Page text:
The Road to Reality: A Complete Guide to the Laws of the Universe ,

Roger
Penrose
,
Alfred A. Knopf
,
New York
, 2005. $40.00 (1099 pp.). ISBN 0-679-45443-8

Roger Penrose is very possibly the most creative and independent thinker working in theoretical Physics Today. It can be fairly said that he has contributed more to our understanding of general relativity than anyone since Albert Einstein. He is also the originator of several important and influential ideas that have been widely used. For example, he invented a simple model of quantum spacetime, called spin networks, that now underlies much work in quantum gravity. But he went on to develop his own approach to quantum gravity, called twistor theory. Although twistor theory has played a role in mathematics and, recently, in string theory, most physicists have not followed Penrose’s explorations of the subject. And Penrose’s views on quantum mechanics are decidedly original and heterodox: He believes that quantum mechanics is an approximation of a more complete theory in which the wavefunction will evolve nonlinearly as a result of gravitational effects.

In addition to writing The Road to Reality: A Complete Guide to the Laws of the Universe, Penrose, a distinguished professor emeritus in the mathematics department at the University of Oxford, is the author of two previous books that present his vision of the future of physical theory. Although those books have inspired a few physicists, most working theorists have rejected Penrose’s vision in favor of a research program that aims to go beyond the standard model of particle physics without modifying any aspect of quantum theory. That dominant view has lasted for more than 30 years and has led from grand unified theories to supersymmetry, higher-dimensional theories, and string theory. Penrose’s book appears at a moment when the dominant view faces a crisis following the discovery that any string theory compatible with the observed positive cosmological constant offers such a vast number of possible universes—at least 10500—that it may never be able to make any falsifiable predictions. This has recently led great physicists like Leonard Susskind and Steven Weinberg to declare the dawning of an age of anthropic physics, in which a theory is to be believed even if it is untestable and there are to be no first-principles explanations for most properties of the elementary particles.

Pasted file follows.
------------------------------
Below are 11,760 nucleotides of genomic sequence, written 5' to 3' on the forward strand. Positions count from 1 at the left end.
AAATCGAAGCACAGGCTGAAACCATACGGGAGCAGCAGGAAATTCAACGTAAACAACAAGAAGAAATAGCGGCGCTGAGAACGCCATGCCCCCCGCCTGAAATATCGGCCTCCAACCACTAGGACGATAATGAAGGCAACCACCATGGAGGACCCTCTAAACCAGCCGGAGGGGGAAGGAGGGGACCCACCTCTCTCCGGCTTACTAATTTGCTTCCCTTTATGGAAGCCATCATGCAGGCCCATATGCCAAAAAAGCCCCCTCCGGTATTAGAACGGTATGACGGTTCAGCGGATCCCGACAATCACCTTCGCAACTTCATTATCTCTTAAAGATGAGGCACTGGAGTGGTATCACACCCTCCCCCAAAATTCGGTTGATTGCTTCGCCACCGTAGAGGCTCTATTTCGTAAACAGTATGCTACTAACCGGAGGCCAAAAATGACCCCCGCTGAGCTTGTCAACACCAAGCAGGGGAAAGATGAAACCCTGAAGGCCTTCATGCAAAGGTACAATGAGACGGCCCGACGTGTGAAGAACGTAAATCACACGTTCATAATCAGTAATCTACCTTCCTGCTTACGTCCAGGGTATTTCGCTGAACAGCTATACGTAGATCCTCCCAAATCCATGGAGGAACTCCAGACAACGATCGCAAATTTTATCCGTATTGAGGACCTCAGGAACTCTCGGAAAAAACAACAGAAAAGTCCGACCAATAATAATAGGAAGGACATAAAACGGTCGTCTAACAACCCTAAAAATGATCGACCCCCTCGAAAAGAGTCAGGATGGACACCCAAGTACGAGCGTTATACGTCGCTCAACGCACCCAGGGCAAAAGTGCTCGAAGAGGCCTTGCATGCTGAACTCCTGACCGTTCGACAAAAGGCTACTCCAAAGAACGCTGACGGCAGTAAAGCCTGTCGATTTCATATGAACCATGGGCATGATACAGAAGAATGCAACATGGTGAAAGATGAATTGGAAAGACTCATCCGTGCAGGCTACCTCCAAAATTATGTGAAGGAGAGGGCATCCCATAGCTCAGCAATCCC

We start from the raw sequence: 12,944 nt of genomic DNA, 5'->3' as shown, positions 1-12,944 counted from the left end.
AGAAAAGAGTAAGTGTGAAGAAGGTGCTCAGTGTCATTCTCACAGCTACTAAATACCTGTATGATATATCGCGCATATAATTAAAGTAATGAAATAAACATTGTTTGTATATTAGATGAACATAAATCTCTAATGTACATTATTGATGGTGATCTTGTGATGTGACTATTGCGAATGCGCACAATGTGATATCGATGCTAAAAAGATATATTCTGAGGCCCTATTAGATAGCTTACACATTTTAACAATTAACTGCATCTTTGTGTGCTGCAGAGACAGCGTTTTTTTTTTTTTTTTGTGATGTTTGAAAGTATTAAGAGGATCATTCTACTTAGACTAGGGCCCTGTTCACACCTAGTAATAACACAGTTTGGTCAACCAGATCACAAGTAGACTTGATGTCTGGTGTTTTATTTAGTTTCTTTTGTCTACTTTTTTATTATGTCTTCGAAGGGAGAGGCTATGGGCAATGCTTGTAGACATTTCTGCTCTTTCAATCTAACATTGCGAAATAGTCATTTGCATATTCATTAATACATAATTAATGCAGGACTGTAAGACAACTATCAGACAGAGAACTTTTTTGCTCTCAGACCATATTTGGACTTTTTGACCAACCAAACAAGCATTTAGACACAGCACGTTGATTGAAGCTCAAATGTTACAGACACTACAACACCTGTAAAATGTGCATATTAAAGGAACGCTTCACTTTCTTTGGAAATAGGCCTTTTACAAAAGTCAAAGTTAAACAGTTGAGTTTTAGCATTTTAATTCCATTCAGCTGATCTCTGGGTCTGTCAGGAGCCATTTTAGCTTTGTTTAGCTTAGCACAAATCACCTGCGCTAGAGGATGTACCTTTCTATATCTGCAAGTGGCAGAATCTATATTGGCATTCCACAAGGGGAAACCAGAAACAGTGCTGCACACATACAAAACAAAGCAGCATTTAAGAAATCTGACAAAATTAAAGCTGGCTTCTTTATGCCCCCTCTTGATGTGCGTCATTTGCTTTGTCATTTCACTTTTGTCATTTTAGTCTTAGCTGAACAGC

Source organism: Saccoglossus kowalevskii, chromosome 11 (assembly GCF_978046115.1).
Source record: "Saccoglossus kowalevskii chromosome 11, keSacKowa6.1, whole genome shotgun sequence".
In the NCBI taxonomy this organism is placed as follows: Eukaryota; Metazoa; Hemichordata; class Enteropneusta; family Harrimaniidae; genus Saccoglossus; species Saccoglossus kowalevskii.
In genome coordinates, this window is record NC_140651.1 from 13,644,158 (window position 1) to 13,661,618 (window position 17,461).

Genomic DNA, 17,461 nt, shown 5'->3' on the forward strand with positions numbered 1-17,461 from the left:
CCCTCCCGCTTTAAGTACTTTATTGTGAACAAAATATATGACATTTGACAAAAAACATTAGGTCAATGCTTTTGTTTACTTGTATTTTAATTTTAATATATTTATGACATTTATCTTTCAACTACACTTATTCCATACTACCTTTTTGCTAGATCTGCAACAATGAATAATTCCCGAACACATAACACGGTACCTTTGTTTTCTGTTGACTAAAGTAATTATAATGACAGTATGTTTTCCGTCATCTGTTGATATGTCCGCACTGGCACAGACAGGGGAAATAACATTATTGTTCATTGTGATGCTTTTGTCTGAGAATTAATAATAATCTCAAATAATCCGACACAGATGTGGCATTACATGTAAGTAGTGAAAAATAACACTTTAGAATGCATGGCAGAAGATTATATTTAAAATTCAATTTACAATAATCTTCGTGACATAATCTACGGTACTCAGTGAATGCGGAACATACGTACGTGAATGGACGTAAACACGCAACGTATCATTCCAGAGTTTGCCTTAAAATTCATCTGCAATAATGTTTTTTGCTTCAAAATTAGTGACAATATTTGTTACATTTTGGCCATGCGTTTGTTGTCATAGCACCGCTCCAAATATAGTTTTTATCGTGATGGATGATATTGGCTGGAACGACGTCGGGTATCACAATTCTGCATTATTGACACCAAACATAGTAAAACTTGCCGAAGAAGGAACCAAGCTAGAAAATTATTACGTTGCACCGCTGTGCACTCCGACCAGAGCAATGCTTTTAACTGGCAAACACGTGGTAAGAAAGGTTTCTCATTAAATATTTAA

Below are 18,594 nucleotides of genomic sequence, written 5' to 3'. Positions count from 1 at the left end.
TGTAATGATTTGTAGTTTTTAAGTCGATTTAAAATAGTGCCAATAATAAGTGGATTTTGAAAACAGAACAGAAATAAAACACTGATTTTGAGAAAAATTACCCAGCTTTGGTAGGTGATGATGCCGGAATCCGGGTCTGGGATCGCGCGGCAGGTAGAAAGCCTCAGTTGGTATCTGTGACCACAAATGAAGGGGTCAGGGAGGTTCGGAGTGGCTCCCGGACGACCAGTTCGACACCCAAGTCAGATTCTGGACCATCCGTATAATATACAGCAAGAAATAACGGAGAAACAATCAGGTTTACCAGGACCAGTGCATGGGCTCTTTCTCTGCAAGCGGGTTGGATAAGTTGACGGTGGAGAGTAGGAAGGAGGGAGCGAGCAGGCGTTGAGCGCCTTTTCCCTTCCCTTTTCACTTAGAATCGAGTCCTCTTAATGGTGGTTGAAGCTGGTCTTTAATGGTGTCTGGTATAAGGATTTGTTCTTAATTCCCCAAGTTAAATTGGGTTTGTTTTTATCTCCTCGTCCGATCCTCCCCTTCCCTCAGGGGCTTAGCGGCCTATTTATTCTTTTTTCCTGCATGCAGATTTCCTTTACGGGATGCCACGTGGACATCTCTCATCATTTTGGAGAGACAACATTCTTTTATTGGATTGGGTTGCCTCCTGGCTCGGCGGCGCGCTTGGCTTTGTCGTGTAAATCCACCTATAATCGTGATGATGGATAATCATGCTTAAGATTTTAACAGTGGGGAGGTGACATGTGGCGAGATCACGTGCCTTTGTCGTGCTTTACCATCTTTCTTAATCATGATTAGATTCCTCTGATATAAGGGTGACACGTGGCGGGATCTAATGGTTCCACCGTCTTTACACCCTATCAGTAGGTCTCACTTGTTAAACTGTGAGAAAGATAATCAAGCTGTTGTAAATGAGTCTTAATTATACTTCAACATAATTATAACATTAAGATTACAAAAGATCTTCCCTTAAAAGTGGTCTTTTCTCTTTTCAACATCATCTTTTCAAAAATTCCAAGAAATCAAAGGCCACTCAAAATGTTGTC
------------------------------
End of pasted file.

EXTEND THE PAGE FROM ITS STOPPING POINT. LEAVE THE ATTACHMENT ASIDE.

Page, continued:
I mention the above crisis because it is the context in which Penrose’s new book must be understood. Penrose’s treatise is two books in one. The first is a pedagogical introduction to the main ideas of mathematics and physics sufficient, according to Penrose, to take lay readers from the integers to twistor spaces and Calabi–Yau manifolds. The second is a strongly argued critique of the dominant research approach, followed by a formidable argument in favor of his alternative view.

Penrose’s critiques of string theory and other popular ideas are carefully and respectfully presented. He is a lover of beautiful mathematics, and he writes very sympathetically about the aesthetic attractions of string theory. Nevertheless, his criticisms are formidable. For example, he invokes a singularity theorem that he was the first to prove, and he uses it to argue (convincingly to me) that all higher-dimensional theories suffer instabilities that will lead them to collapse quickly to singularities. To my knowledge, his critique has not been answered. If he is right, the idea of unification of gravity with other forces through higher dimensions is doomed. Penrose also explains why he finds supersymmetry disappointing; he correctly points out that it does not unify any known particle with any other known particle but that it does lead to a huge expansion in the number of free parameters.